However, it is important to note that the digestive tract may not be the only abdominal organ that is affected with eating. Neighboring organs may also contribute to digestion and absorption as well as be impinged upon by the activity within the digestive tract. Pain in these areas may be arising from the organs mentioned below:
- Upper left abdomen: stomach or spleen
- Upper middle abdomen: stomach, duodenum (small intestine), gallbladder or pancreas
- Upper right abdomen: liver and gallbladder
- Central abdomen: small intestine and transverse colon
- Mid to lower right abdomen (towards sides): appendix and ascending colon
- Mid to lower left abdomen (towards sides): descending colon
Causes of Abodminal Pain After Eating
There are many different digestive and abdominal conditions that can lead to abdominal pain after eating. Some of the more common causes have been discussed below. However, it is important to note that sometimes abdominal pain after eating may not be clearly linked to a specific condition and may occur for reasons that cannot be conclusively tied to the digestive process.
Abdominal pain that starts almost immediately after eating, especially if it is located in the upper abdomen and more towards the left side, is most likely due to stomach conditions. Gastritis, stomach ulcers and a hiatal hernia are some of the more common causes of upper left abdominal pain after eating. It may persist for hours until the stomach gradully empties all of its contents.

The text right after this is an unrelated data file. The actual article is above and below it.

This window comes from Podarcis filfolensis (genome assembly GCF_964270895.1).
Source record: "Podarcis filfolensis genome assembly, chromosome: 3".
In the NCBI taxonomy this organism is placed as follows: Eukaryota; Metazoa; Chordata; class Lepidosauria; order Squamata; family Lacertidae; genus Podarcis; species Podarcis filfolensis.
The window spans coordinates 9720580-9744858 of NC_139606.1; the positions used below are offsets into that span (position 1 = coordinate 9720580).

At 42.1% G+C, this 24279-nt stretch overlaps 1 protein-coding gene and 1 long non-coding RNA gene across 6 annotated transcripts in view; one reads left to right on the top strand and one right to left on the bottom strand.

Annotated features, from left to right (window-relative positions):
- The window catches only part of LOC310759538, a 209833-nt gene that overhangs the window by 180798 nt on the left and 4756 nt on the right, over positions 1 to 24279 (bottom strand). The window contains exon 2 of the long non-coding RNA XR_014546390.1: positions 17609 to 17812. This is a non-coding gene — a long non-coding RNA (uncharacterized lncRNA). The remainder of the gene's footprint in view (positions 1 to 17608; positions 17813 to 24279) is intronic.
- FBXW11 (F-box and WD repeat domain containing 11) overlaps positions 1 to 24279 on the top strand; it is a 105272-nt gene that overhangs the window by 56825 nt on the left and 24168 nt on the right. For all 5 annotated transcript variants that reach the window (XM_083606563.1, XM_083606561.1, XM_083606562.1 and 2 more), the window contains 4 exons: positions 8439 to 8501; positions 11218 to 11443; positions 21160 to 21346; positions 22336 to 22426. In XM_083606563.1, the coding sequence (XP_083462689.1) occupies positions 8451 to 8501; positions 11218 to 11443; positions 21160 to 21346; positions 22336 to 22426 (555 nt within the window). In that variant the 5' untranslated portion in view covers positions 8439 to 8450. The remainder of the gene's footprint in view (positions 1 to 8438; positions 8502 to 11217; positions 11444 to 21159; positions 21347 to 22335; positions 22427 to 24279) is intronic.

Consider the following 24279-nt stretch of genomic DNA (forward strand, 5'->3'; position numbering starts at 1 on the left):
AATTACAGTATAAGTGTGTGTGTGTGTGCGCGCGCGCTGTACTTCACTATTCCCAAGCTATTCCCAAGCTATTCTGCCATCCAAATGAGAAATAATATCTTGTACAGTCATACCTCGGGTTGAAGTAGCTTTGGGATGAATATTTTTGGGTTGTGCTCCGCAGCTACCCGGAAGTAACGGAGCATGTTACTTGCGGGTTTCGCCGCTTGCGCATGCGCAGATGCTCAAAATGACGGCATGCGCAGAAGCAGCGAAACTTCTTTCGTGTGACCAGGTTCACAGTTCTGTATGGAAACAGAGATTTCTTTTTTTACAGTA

Read more on stomach hurts after eating.
The duodenum (first part of the small intestine) continues from the stomach and constantly receives small amounts of partially digest food (gastric chyme) from the stomach. Therefore upper middle abdominal pain that follows immediately after and a short while after eating may be due to duodenal problems.
Common conditions of the duodenum include duodenitis and duodenal ulcers, which are more common than stomach ulcers. Pain lower down the small intestine occurs minutes to hours after eating and can be due to conditions like enteritis and small intestine obstruction.
The gallbladder empties bile into the bile duct which is then released into the duodenum. The bile helps emulsify fats to assist with fat digestion. Upper abdominal pain (either middle or slightly to th right) that arises with eating fatty meals in particular may be due to a gallbladder condition. Gallstones and gallbladder inflammation (cholecystitis) are the most common conditions with episodes of pain starting after meals and lasting for a few hours.
The pancreas secretes several digestive enzymes into the duodenum to assist with chemical digestion. Pain in the upper middle abdomen that occurs a short while after eating may be due to pancreatic conditions like acute pancreatitis, which may sometimes be caused by gallstones. The pain in acute pancreatitis is typically is sharp and severe, and tends to radiate to the back.
Abdominal pain after eating is not usually associated with the large intestine as digested food can take as long as 72 hours to reach the large intestine. However, reflexes initiated in the upper digestive tract can increase activity in the large intestine. The most significant are the gastrocolic and duodenocolic reflexes where colon activity increases with stretching of the stomach or duodenum, respectively. Pain in conditions like appendicitis, colitis, inflammatory bowel disease (IBD) and irritable bowel syndrome (IBS) may therefore be triggered or exacerbated after eating.